A new working paper from an International Monetary Fund official has called for non-financial risks to be incorporated into the way central banks are run.
The paper, which it is stressed does not reflect the official views of the IMF itself, was written by the Washington-based institution’s Financial Sector Expert Ashraf Khan, a former official at the Dutch central bank specializing in governance.
“It is important for central banks to understand the value of incorporating nonfinancial risk management into their strategic planning and governance framework,” he writes. He argues that effective governance is “of utmost importance” for central banks trying to achieve their goals.
The key pillars of central bank governance are identified as their official mandates, independence, accountability and transparency, and internal governance.
“But it is nonfinancial risk management of central banks that has received the least attention,” Khan notes, saying such issues have “largely overlooked” – although nonfinancial risks carry potentially large adverse effects for central banks.
Central banks should consider integrating financial and nonfinancial risk management as well as “quantifying as much as possible nonfinancial risks”. In addition, central banks could look at the tools and frameworks that have been developed “outside the realm of central banking”.He suggests that the IMF itself could examine how to further integrate issues of internal governance of central banks. The 51-page paper – ‘Central Bank Governance and the Role of Nonfinancial Risk Management’ – is available here.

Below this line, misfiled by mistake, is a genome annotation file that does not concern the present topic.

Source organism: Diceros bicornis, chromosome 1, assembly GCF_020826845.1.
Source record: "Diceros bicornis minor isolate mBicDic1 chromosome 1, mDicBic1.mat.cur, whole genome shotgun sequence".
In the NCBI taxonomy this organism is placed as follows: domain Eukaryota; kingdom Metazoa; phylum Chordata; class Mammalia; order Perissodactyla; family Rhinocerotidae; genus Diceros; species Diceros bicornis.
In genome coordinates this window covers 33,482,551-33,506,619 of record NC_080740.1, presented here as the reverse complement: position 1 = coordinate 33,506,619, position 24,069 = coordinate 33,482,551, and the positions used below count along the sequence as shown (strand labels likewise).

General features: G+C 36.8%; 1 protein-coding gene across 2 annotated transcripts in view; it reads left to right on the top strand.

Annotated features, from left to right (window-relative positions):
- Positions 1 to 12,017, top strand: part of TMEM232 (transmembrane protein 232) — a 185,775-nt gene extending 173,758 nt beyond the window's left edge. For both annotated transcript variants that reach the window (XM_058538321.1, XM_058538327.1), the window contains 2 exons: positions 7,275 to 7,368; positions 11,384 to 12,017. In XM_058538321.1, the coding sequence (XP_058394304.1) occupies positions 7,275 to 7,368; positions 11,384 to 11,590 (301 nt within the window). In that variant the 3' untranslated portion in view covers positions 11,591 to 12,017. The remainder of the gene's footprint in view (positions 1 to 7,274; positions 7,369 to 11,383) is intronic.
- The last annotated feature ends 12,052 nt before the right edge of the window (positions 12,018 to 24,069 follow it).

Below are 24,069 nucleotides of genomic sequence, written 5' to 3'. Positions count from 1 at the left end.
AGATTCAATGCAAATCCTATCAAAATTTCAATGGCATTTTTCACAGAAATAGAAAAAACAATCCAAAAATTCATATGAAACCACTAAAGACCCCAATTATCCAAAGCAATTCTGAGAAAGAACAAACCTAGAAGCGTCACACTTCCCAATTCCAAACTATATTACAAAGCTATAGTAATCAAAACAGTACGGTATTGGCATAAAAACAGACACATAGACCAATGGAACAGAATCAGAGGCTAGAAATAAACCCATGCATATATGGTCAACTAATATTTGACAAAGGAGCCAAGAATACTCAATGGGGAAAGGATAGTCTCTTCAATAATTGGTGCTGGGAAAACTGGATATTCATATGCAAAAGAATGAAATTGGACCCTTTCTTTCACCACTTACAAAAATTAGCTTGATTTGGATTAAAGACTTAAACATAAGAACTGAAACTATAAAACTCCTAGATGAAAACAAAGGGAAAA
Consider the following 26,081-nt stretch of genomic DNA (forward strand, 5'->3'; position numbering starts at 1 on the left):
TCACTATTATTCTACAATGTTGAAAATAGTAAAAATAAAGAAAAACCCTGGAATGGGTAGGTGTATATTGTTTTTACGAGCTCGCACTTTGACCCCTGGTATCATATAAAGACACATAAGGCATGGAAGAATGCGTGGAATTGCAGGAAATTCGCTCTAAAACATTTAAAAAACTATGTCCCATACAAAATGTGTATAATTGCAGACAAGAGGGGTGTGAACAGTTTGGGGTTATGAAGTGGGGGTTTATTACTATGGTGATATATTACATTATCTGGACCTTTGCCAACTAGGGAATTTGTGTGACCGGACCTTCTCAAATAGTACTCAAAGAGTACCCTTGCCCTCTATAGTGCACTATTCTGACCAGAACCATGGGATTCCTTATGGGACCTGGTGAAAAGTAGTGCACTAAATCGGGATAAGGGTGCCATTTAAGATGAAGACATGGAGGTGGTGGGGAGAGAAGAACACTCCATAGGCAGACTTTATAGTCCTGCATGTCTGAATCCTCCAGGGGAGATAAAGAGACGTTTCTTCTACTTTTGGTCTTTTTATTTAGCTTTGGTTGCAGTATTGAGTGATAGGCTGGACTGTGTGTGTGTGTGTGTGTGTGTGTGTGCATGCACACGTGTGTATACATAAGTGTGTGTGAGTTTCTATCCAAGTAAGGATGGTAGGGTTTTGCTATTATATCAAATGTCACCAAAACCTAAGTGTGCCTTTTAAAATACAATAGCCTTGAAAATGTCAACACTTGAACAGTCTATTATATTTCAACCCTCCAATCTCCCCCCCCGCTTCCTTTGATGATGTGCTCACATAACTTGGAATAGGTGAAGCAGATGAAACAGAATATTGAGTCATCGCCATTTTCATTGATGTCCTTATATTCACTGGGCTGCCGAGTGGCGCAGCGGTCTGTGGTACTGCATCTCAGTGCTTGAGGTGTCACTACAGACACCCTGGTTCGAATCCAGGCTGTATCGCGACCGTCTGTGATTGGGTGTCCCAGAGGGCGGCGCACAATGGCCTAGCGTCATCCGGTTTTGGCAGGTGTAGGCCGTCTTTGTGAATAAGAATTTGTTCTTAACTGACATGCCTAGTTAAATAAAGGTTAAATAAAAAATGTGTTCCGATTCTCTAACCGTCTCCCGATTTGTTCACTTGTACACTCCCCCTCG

It comes as Bank of England Governor Mark Carney over the weekend stressed that a priority for the high-level Financial Stability Board (FSB) that he chairs would be to address new vulnerabilities in the financial system, including potential risks associated with “market-based finance, asset management activities, conduct, correspondent banking and climate change”. The remarks came in a letter to G20 Finance Ministers and Central Bank Governors ahead of a summit in Shanghai over the weekend.
The summit itself reasserted a commitment to exploring green finance options. Under the Chinese Presidency, the G20 earlier this year launched the Green Finance Study Group, co-chaired by China and the UK, to mobilize private capital for green investments; the UN Environment Programme acts as its secretariat.
The official communiqué from the summit confirmed a commitment to “rationalize and phase out” inefficient fossil fuel subsidies over the medium term. “Further, we encourage all G20 countries to consider participation in the voluntary peer review of inefficient fossil fuel subsidy that encourages wasteful consumption.”